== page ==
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Xlib Programming in C++

By Rob Tougher


1. Introduction
2. Why not use a widget set?
3. The basics
3.1 Opening a display
3.2 Creating a window
3.3 Handling events
3.4 Drawing
4. Advanced - creating a command button from scratch
4.1 Requirements of the button
4.2 Giving it its own window
4.3 Implementing "pressed" and "not pressed" drawn states
4.4 Figuring out which state to draw
4.5 Giving it a "text" property
4.6 Generating an "on_click()" event
5. Conclusion
a. References
b. Files

1. Introduction

Xlib is a library that allows you to draw graphics on the screen of any X server, local or remote, using the C language. All you need to do is include <X11/Xlib.h>, link your program using the -lX11 switch, and you are ready to use any of the functions in the library.

For example, say you want to create and show a window on your local machine. You can write the following:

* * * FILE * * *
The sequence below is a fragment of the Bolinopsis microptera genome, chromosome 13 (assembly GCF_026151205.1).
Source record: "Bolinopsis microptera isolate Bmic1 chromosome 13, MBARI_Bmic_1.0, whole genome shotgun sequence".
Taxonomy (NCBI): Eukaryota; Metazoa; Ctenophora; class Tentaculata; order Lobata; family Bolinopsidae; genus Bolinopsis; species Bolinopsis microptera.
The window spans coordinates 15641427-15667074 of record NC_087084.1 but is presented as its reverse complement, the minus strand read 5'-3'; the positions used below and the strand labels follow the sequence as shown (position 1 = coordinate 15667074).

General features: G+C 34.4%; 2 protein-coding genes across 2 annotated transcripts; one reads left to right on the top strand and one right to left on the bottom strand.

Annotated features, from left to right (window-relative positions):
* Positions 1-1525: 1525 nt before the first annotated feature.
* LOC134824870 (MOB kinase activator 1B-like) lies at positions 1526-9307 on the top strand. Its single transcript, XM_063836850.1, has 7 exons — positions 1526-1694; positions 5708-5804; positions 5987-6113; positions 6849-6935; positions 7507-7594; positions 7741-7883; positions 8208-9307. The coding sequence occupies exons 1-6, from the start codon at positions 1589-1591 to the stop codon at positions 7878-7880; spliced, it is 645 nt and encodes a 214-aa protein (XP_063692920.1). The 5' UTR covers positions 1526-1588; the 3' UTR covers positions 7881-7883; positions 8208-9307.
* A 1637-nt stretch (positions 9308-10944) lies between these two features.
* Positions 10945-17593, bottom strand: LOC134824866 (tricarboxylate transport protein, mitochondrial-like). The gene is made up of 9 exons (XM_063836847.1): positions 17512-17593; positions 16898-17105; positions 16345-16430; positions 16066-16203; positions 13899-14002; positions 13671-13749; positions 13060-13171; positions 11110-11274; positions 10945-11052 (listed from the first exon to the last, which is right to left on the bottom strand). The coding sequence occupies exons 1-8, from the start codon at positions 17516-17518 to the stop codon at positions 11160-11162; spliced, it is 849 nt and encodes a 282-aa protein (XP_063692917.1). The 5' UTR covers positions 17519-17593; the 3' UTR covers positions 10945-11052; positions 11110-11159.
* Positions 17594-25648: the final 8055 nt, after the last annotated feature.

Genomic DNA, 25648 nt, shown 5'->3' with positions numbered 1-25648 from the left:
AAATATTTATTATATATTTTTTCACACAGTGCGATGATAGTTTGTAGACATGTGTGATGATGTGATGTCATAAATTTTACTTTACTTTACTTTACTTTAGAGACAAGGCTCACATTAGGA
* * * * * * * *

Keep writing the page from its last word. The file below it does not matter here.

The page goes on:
Listing 1: example1.cpp
#include <X11/Xlib.h>
#include <unistd.h>

main()
{
  // Open a display.
  Display *d = XOpenDisplay(0);

  if ( d )
    {
      // Create the window
      Window w = XCreateWindow(d, DefaultRootWindow(d), 0, 0, 200,
			       100, 0, CopyFromParent, CopyFromParent,
			       CopyFromParent, 0, 0);

      // Show the window
      XMapWindow(d, w);
      XFlush(d);

      // Sleep long enough to see the window.
      sleep(10);
    }
  return 0;
}

You can compile the program with the following command:

prompt$ g++ test.cpp -L/usr/X11R6/lib -lX11
prompt$ ./a.out

and voilą, you have a window on your screen for 10 seconds: